When Lishu answered the summons, she gave Jinshi a smile as pleasant as springtime, while on Maomao she bestowed only a look of total contempt. Who is this?, she seemed to want to know. She restlessly rubbed her left hand with her right. She was quite young, but she was still that creature called a woman.

They tried going to the medical office, but because all the puff-brained important types felt they had to be there, there was an impossible crowd, and Jinshi, Maomao, and Lishu were forced to go to an unused administrative office instead. It gave Maomao a chance to appreciate how the architecture differed between the rear palace and the outside. The room was unadorned but vast.

Consort Lishu wore something of a pout. Maomao requested Gaoshun to usher away most of Lishu’s attendants, who had followed them in a gaggle, so that only one was left with the consort.

Maomao took an antitoxin to help cool her head. She would have been perfectly safe without it, but she felt like being sure, and anyway, she was intrigued to see how someone else had gone about making the drug. In this case, it caused her to vomit powerfully enough to bring up the entire contents of her stomach, a delightful emetic. Unlike the quack in the rear palace, the doctor of the main court was eminently competent. Jinshi watched Maomao grin the entire time she retched as if he couldn’t quite believe what he was seeing. She thought it was rather rude of him, though, to stare at a young lady while she was vomiting.

Now looking quite refreshed, Maomao bowed to Lishu. The consort regarded her with a squint.

“Pardon me,” Maomao said, approaching Lishu. The consort reacted with astonishment when Maomao took her left hand, rolling back the long sleeve to reveal a pale arm. “I knew it,” Maomao said. She saw exactly what she had expected: a red rash stippling the normally smooth, unblemished skin. “There was something in that fish that you shouldn’t have been eating.”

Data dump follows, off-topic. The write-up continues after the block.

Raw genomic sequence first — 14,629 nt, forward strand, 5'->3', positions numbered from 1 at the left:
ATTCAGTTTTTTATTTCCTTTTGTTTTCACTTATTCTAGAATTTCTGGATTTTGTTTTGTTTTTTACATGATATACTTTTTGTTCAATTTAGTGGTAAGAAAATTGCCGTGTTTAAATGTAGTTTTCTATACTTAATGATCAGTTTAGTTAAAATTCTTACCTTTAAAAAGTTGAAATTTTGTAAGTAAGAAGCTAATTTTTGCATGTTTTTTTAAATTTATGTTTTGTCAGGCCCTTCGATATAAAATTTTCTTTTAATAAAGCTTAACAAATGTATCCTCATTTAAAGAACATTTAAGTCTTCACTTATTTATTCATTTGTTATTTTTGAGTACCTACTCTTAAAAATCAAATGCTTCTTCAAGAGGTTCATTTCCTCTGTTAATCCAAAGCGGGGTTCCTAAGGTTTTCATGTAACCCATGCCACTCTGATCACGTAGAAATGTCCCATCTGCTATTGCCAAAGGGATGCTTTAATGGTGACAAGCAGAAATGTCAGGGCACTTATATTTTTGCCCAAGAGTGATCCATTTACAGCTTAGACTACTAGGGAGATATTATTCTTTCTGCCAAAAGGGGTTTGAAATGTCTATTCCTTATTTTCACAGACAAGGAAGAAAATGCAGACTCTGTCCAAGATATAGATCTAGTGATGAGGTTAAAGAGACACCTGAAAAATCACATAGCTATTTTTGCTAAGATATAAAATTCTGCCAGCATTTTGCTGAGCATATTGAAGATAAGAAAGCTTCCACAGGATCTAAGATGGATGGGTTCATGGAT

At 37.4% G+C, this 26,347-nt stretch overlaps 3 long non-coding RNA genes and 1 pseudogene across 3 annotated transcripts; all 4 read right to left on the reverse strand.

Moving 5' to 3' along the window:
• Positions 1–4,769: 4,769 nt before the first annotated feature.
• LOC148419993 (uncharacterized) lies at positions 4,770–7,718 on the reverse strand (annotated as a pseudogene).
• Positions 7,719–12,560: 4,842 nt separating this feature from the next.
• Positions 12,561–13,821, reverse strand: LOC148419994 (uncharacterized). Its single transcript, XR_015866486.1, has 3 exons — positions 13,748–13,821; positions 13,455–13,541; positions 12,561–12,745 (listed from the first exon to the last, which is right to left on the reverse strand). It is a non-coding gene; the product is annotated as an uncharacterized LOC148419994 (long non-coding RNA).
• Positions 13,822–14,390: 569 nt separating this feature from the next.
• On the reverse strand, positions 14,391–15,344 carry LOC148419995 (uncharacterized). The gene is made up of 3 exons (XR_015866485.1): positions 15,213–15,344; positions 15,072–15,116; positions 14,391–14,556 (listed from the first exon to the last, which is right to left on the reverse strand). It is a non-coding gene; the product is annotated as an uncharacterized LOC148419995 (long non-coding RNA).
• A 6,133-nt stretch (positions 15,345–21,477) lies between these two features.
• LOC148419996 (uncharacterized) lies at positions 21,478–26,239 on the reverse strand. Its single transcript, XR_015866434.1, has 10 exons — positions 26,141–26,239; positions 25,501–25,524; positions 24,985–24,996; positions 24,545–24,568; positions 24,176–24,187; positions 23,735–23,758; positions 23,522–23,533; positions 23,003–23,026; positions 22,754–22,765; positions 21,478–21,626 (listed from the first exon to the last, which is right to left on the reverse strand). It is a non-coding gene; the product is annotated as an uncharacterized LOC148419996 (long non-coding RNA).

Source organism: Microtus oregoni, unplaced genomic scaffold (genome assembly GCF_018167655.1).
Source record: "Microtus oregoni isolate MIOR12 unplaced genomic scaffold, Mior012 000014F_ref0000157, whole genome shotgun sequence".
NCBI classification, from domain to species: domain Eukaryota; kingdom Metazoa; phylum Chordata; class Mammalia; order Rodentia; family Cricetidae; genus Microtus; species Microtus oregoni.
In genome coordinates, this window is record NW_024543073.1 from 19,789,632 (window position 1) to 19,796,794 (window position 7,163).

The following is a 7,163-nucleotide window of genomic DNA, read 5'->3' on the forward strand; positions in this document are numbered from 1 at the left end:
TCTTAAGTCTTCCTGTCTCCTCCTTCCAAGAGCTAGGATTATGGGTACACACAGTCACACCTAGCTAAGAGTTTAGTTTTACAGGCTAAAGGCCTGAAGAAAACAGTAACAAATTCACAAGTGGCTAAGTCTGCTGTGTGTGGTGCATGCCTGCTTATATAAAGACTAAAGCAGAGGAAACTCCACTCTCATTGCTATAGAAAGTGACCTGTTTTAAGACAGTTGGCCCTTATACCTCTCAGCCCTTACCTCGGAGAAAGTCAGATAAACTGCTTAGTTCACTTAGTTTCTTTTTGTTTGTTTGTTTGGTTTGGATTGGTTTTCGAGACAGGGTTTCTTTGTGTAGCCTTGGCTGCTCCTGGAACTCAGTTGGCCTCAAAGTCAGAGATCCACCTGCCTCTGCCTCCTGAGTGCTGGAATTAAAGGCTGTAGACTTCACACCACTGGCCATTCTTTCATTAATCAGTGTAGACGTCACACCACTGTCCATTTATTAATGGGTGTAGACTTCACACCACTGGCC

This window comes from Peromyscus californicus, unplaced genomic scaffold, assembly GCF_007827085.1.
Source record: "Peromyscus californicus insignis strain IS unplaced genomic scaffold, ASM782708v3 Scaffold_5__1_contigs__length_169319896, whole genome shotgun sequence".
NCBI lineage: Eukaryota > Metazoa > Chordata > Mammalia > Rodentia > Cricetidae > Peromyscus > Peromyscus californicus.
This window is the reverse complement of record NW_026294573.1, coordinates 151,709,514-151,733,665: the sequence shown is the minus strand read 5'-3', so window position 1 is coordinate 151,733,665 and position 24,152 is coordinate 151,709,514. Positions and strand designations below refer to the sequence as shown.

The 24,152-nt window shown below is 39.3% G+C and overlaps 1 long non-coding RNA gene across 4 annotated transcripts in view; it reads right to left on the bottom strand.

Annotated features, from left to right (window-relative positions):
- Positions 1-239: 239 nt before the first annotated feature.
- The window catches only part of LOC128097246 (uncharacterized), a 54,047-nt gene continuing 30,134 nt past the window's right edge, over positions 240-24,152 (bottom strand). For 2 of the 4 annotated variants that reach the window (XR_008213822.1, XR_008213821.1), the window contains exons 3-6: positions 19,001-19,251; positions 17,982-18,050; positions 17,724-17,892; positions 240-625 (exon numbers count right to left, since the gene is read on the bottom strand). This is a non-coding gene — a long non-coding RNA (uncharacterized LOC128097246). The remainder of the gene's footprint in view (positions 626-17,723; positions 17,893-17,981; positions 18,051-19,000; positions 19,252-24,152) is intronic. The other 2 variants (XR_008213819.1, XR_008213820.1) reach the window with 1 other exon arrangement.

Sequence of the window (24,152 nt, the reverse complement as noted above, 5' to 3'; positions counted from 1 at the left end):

Lishu refused to look at Maomao.

“What precisely do you mean by that?” Jinshi said, his arms crossed. The nymph-like demeanor had quietly returned, but he still wasn’t smiling.

“Some people simply can’t eat certain things. Not just fish. Some can’t stomach eggs, or wheat, or dairy products. I myself have to avoid buckwheat.” Jinshi and Gaoshun both looked amazed. This from the girl who casually ingested poison!

Leave me alone, Maomao implored them silently. She had tried to accustom herself to buckwheat, but it caused her bronchial tubes to contract and threatened her breathing. It also made her break out in a rash, but only once it was absorbed by her stomach, so it was hard to judge an appropriate portion, and the effects took a long time to subside. Eventually, she had given up trying to inure herself to the stuff. She still harbored hopes of making another attempt at it someday, but she wasn’t going to do it here in the rear palace, where her only hope if something went wrong would lie with the quack doctor.

“How did you know?” Lishu asked tremblingly.

“First, let me ask you a question. How is your stomach? You don’t appear to have any nausea or cramps.” Maomao then offered to prepare a purgative, but Consort Lishu shook her head vigorously. It was too humiliating to contemplate, right here in front of the one aristocrat with whom everyone seemed obsessed. It was Maomao’s little way of getting back at Lishu for her contempt.

“In that case, please be seated.” Gaoshun, more solicitous than he first appeared, pulled out a chair. Lishu sat down.

“The problem is that your meal was switched with Lady Gyokuyou’s. The lady isn’t picky about her food, so she largely eats the same things as His Majesty,” Maomao said. But in this case, one or two the ingredients had differed between their meals. “Mackerel and abalone—that’s what you can’t eat, isn’t it?”

The consort nodded. The look of astonishment on the face of the lady attending Lishu wasn’t lost on Maomao.

“Those who don’t labor under such dietary restrictions don’t always understand that this goes beyond preference,” Maomao said. “In this case, the consequences seem to have been no worse than a rash, but sometimes such foods can cause difficulty breathing or even heart problems. I would go so far as to say that if someone were to knowingly give you food you can’t eat, it would be tantamount to serving you poison.” That word got an immediate reaction from the rest of the room. “I understand that under the circumstances you may have found it difficult to object, Consort, but you put yourself in tremendous danger.” Maomao’s gaze drifted between the lady and her attendant. “I urge you not to forget this lesson in the future.” She was talking to both of them. After a beat, she added to Jinshi, “Please be sure her usual chef is aware as well.”